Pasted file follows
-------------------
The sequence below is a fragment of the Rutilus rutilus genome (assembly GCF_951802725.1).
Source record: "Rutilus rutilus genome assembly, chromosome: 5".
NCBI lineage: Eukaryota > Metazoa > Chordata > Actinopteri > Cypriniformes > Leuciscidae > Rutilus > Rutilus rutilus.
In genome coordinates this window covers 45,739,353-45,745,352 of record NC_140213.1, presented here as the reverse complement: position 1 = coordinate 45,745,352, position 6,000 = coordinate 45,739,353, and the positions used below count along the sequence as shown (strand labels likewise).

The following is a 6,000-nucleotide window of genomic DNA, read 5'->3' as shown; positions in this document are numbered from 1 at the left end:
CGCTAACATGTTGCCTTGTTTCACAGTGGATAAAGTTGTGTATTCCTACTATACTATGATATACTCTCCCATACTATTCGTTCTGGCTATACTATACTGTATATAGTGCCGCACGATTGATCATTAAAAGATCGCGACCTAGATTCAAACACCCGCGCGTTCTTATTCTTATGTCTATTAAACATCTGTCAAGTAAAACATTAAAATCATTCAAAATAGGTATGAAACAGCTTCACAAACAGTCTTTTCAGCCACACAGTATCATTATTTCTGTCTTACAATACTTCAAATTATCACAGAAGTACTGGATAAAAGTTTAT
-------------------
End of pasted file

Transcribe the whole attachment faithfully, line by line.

The sequence below is a fragment of the Rutilus rutilus genome (assembly GCF_951802725.1).
Source record: "Rutilus rutilus genome assembly, chromosome: 5".
NCBI lineage: Eukaryota > Metazoa > Chordata > Actinopteri > Cypriniformes > Leuciscidae > Rutilus > Rutilus rutilus.
In genome coordinates this window covers 45,739,353-45,745,352 of record NC_140213.1, presented here as the reverse complement: position 1 = coordinate 45,745,352, position 6,000 = coordinate 45,739,353, and the positions used below count along the sequence as shown (strand labels likewise).

The following is a 6,000-nucleotide window of genomic DNA, read 5'->3' as shown; positions in this document are numbered from 1 at the left end:
CGCTAACATGTTGCCTTGTTTCACAGTGGATAAAGTTGTGTATTCCTACTATACTATGATATACTCTCCCATACTATTCGTTCTGGCTATACTATACTGTATATAGTGCCGCACGATTGATCATTAAAAGATCGCGACCTAGATTCAAACACCCGCGCGTTCTTATTCTTATGTCTATTAAACATCTGTCAAGTAAAACATTAAAATCATTCAAAATAGGTATGAAACAGCTTCACAAACAGTCTTTTCAGCCACACAGTATCATTATTTCTGTCTTACAATACTTCAAATTATCACAGAAGTACTGGATAAAAGTTTAT